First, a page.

I would love to be able to contribute but I don't think I am good enough. I don't paint enough, and have never teached.

I have tried the method shown by Dr. Hevener (although I never heard of him) a long time ago and found it both difficult and not producing satisfactory result http://www.wetcanvas.com/ubb/tongue.gif. When I discovered the underpainting technique (Sheppards book) it made an enormous difference!


And Scott, don't quit on us - you are doing a great job! We are just a tough audience to please http://www.wetcanvas.com/ubb/biggrin.gif

scottb
01-26-2000, 06:13 PM
Oh don't worry, I'm not going anywhere. :-)

And who says you aren't talented enough? You can always do lessons on things that you feel comfortable with. Remember, there is ALWAYS someone out there who was where you where a year ago, 2 years ago, etc. Even the simplest of lessons or exercises can be beneficial to someone.

For example, look at my silly little lessons. I've only been painting for a year or two, and frankly, am not that good. However, I understand many of the principles and try to ocassionally discuss a single, isolated topic (such as my summer foliage lesson). Again, my results aren't great, but to a rank beginner out there, my foliage might actually resemble a tree! http://www.wetcanvas.com/ubb/biggrin.gif

On a related note, I've been trying to convice Larry Seiler to do a lesson on his brushwork and color control.... ;-)

Cheers.
Scott

henrik
01-26-2000, 07:04 PM
Hi Scott, thanks for the encouragement.
Well... I am running a "misstep" by "misstep" kind of thing http://www.wetcanvas.com/ubb/smile.gif of a Gamelan player in http://www.wetcanvas.com/ubb/Forum21/HTML/000097.html

(Would love more input BTW).

bruin70
01-26-2000, 09:23 PM
"Again, my results aren't great, but to a rank beginner out there, my foliage might actually resemble a tree!"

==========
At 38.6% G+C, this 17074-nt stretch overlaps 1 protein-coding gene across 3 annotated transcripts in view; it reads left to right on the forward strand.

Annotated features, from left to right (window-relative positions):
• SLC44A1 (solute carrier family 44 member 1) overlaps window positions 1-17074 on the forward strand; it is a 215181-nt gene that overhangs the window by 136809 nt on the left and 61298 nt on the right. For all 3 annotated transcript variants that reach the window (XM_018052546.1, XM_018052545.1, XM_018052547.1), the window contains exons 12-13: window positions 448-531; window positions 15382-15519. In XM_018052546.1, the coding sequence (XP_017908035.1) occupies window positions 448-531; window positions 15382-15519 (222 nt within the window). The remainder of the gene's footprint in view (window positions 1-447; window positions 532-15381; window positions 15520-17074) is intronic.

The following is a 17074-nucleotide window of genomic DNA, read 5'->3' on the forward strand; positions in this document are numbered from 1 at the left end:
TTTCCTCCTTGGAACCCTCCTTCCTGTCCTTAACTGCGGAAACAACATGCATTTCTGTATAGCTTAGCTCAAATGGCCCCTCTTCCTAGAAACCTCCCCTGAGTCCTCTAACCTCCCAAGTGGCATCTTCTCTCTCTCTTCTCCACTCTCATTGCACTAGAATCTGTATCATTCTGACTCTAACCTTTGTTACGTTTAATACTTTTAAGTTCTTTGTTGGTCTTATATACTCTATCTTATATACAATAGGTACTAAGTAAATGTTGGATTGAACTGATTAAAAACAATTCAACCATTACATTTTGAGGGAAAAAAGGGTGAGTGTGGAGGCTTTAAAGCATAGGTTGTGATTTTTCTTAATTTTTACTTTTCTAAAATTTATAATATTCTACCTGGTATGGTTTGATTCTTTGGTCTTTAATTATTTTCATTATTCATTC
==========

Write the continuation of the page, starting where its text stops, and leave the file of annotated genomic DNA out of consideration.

but scott,,,,that rank beginner might end up painting,,,,,,,,just like,,,,, YOU!!!...milt

henrik
01-27-2000, 12:57 AM
In my humble opinion...
I agree with sandyartist. Thanks for speaking up. I did not dare to state my opinion first since I am an amateur; so thanks again sandyartist... I would never do a portrait the way it is suggested.

sandyartist
01-27-2000, 10:26 AM
Scott..thanks for not banishing me to cyberspace hell for my comments on Dr. Hevener's demo...everytime we put forth our work or opinions we are all hanging our arse out on a line for public scrutiny!! With your demo, you did the same. With that leap of faith in ourselves, we KNOW not all the feedback will be positive; at this late stage in my development, I am immune. I listen to the people whose work I am drawn to, for I know there is a common thread there. You are right in assessing the value of even the simplest of exercises, but I still maintain the example should be a good one that doesn't lead the novice down an errant path..it only frustrates and discourages them....been there, done that. It takes longer to unlearn than to learn, I've seen it in my classroom ssoooo many times I've lost count; my only concern is that those who are beginning to live the life of art live it well!

scottb
01-27-2000, 11:48 AM
Sandy - I'd never banish someone just for expressing themselves - that's what this site is all about. ;-)

I agree with Bruin's comments to me in e-mail regarding learning the fundamentals and building up from there.